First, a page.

Day 113/365 - On community gardening

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4/23/17

Today was a wonderfully sunny, warm and pleasant day which I got to spend outdoors. I had a weekend class trip to El Sol Brillante, a community garden in NYC’s East Village. One of my teachers, Claudia Keel (herbalist at EarthFlower.org), tends to a piece of land there, and shared some of her plants with us! It is a beautiful garden with many cultivated and wild herbs, trees and shrubs there. We saw a magnificent ‘Grandmother sage’ bush, a juniper tree, a periwinkle plant, celandine herb, bleeding heart plant, loads of ground ivy as well as english ivy, black cohosh (fairy candles), yarrow, sweet woodruff, grape hyacinth flowers, catnip, lemon balm, purple dead nettle, nettles, violets, solomon’s seal, a peach tree, and many others… I tasted some of these, gathered a few, and even took some nettles to plant and grow at home (out of the 4 plants I took, only one currently survives on my fire escape, crossing my fingers that it thrives!).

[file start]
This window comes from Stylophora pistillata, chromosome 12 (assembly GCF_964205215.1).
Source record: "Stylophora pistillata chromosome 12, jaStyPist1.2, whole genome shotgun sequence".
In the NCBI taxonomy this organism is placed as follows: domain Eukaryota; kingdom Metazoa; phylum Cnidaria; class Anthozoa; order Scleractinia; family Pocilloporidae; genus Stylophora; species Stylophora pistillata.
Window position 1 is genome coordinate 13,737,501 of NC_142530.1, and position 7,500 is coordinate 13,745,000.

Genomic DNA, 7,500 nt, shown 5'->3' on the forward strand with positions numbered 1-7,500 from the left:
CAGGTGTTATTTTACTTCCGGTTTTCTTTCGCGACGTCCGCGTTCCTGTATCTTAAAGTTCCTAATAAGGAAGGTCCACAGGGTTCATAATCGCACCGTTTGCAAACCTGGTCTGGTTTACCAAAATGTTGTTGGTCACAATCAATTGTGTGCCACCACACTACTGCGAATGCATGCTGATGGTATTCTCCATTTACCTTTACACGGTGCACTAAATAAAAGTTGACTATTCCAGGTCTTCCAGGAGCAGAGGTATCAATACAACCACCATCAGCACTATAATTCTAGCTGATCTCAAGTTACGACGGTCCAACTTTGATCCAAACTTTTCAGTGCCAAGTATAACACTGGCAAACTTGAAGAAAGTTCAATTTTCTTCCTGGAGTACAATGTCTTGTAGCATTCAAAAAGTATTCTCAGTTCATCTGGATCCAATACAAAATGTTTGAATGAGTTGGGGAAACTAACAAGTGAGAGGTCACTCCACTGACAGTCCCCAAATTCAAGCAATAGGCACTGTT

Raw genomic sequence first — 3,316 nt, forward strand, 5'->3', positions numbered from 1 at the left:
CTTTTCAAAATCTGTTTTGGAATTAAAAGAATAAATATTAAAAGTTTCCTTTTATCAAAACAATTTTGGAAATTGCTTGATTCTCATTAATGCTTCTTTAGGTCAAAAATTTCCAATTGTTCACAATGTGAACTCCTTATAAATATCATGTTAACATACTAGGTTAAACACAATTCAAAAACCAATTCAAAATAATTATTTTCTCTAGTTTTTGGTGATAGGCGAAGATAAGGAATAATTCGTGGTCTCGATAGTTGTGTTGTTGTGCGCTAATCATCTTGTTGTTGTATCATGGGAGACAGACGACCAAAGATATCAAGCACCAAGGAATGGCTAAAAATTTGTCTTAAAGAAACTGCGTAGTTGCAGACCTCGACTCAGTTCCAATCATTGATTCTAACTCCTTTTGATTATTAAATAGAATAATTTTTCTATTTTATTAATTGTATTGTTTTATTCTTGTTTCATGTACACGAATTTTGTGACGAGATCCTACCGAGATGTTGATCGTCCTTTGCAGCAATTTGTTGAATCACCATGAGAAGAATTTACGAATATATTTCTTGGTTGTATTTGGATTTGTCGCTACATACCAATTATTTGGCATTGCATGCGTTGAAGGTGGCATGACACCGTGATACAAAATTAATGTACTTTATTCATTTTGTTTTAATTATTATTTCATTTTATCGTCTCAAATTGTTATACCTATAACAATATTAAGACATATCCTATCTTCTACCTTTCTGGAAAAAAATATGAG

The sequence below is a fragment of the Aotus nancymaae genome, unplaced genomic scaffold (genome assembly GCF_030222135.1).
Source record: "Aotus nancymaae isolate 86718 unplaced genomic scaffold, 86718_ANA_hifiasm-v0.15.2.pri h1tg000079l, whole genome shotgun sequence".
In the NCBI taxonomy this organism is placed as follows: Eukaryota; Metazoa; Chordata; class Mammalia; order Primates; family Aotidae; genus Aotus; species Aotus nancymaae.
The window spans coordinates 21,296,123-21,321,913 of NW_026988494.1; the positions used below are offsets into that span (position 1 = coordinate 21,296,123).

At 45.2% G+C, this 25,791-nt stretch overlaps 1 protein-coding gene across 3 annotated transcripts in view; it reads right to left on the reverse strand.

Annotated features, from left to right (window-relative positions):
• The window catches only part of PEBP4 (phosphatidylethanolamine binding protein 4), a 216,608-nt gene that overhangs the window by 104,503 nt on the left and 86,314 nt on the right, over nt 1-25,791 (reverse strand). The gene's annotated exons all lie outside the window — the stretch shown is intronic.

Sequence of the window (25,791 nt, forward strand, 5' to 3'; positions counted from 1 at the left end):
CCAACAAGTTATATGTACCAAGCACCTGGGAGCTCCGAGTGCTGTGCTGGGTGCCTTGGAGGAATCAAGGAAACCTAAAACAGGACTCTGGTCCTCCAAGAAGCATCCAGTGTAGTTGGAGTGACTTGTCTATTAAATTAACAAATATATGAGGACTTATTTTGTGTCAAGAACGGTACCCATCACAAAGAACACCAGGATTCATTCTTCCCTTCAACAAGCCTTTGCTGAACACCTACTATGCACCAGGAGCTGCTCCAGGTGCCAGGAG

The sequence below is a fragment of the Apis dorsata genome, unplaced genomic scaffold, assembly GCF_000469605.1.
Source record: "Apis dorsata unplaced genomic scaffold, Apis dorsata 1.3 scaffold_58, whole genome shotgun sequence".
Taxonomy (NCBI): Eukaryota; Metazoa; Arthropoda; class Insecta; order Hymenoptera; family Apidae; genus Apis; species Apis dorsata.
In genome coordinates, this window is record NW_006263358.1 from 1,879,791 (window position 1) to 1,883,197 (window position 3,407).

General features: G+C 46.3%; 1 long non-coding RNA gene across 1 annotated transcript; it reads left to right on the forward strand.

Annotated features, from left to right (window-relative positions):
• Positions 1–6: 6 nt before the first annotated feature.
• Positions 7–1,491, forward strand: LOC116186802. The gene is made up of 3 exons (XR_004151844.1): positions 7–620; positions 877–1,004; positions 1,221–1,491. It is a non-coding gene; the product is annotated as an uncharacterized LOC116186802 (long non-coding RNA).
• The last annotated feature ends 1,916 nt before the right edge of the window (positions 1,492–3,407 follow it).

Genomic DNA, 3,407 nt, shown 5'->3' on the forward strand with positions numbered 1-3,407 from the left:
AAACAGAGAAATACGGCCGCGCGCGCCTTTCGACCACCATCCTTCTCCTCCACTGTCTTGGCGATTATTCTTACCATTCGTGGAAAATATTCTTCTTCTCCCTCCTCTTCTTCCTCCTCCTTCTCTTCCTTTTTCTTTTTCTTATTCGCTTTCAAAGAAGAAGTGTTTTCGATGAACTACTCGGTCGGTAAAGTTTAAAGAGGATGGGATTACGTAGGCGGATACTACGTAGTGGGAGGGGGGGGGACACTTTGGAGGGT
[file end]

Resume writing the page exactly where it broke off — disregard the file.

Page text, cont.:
We also learned about the ‘Bokashi method’ of composting the garden does. Using bokashi is superior to regular composting because it saves time and labor, and if bought in bulk is also cost-effective. Bokashi is any fermentable material that helps drive food fermentation and recycle it into nutrient-rich soil. It’s usually fermented wheat bran that’s used (in Germany, they omit using bokashi and follow the rest of the protocol) - mixed with EM (effective microbial occulant) culture, molasses (for extra sugar) and fresh food scraps (the fresher, the better). After this mixture ferments for about 2 weeks, it can be mixed with existing compost (such as worm, or any other method). Not only does the bokashi method make great soil to be added to gardens and potted plants, it can be used to clean up ecologic waste! Studies have shown that bokashi ‘mud balls’ (bokashi + EM + molasses + soil) help clean contaminated soil and water. In Japan and Malaysia, it took 9 months for previously polluted water to give life to aqueous creatures that haven’t been seen in over 50 years! This gives promising leads into how to tackle environmental cleanup, and I hope more countries and entities hop on this boat! Unfortunately, I learned that similar efforts to clean up the Hudson River had been halted due to plans to cement the floor of the river… In any case, it’s a method to keep in mind for household or group composting, such as your local garden. Or, you can drop off food waste to El Sol Brillante 24 hours a day at the drop-off bin in the front.